skip to Main Content

Practice Transformation

Physicians want to know what works and what doesn’t, but it’s not easy to get to the data to inform true precision medicine. A patient with both heart failure and lupus, for example, may need different treatment than a patient with just one of those conditions, but there aren’t clinical studies for treating the combination. Artificial intelligence is beginning to sort through reams of data in electronic health records to find tailored solutions, but it’s “shockingly hard to achieve,” says one physician in the field. The ideal—an AI-assisted custom study to match a patient profile with a custom treatment—may be a decade away. (Healthcare Finance)
Perhaps the best way to prevent opioid overuse is to give patients pain relief alternatives during a hospital stay. New research shows patients given an opioid prescription as an inpatient were twice as likely to continue using opioids after discharge three months out, compared to those who were given a different inpatient analgesic such as ibuprofen. The data comes from a study of patients at University of Pittsburgh Medical Center who had not used opioids 12 months prior to their hospitalization. (MedPage Today)

Evidence & Innovation

Researchers have successfully injected cancer tumors with immune system stimulants that “teach” the patient’s own system to destroy cancer cells. It’s a method that essentially turns the tumor into the patient’s own cancer vaccine factory, the study’s lead author says. The tests were on patients with non-Hodgkin lymphoma, which doesn’t respond to traditional immunotherapy. What’s more, the approach is simple, cost-effective and has minimal side effects. (MedPage Today)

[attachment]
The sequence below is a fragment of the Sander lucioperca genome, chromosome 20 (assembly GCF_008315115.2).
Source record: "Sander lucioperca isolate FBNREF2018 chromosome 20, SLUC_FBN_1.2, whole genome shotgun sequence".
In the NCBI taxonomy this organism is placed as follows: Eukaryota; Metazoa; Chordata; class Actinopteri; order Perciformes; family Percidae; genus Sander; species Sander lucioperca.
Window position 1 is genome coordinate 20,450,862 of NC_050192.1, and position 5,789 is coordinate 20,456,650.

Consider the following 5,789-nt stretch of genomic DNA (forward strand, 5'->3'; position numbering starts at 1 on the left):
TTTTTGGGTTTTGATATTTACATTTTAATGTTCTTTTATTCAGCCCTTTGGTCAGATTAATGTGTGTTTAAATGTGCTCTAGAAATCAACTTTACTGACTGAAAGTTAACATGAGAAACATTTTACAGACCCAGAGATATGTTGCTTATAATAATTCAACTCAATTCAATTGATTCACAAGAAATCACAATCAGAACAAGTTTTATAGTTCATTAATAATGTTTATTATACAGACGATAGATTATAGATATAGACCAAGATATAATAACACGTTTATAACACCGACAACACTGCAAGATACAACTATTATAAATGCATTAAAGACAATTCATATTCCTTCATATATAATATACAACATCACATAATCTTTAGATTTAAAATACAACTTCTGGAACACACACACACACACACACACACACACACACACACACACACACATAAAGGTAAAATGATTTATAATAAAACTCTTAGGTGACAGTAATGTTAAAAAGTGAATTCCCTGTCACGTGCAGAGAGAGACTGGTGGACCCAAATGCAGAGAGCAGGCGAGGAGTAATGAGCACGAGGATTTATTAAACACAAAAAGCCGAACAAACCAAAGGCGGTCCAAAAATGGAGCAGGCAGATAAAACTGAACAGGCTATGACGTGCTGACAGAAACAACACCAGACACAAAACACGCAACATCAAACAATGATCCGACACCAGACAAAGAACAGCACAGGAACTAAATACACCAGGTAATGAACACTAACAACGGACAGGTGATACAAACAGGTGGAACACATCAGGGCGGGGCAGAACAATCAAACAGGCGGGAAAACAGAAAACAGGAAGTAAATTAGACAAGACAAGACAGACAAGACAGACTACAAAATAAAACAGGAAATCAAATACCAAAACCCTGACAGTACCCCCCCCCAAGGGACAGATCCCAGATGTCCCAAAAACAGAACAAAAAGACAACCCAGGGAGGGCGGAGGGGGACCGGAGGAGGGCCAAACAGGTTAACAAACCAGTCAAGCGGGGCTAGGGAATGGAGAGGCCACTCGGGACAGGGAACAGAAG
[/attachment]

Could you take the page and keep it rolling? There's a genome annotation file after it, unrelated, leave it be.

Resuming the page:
The genetic information from half a million Intermountain Healthcare patients is undergoing analysis by deCODE, a subsidiary of Amgen, to improve precision medicine. The massive study is expected to produce new treatments and medication tailored to an individual patient. (Healthcare IT News)

Policy Solutions

In last week’s Senate hearings about surprise medical billing, witnesses say it will take better access and flow of information for consumers and providers to make informed decisions based on both cost and quality of care. The legislation, expected to come to a committee vote this week, bans “gag” clauses that prevent providers, health plan members and payers from seeing provider cost and quality data. (HealthDataManagement)
There are only about 2 claims of injury for every million doses of a childhood vaccines or flu shot in the U.S., and about 70% of claims that are paid are without evidence that the vaccine was at fault, according to analysis of data from the National Vaccine Injury Compensation Program. In the past 20 years, vaccines have prevented more than 21 million hospitalizations and 732,000 deaths among children. The data overwhelmingly supports the safety and efficacy of vaccines. (The New York Times)
What will it take to expand the use of comprehensive medication management? This issue brief from Health2 Resources explores the need for education and training for all members of the team to achieve true integration of CMM—and the clinical pharmacist—into the care team. Featuring the voices of Terry McInnis, MD, MPH, president and co-founder, Get the Medications Right Institute and Foundation; president, founder, Blue Thorn Inc.; and Jan Hirsch, BS Pharm, Ph.D., director and founding dean, Pharmaceutical Sciences University of California, Irvine. (read the issue brief)

Back To Top
×Close search

We need your help now more than ever!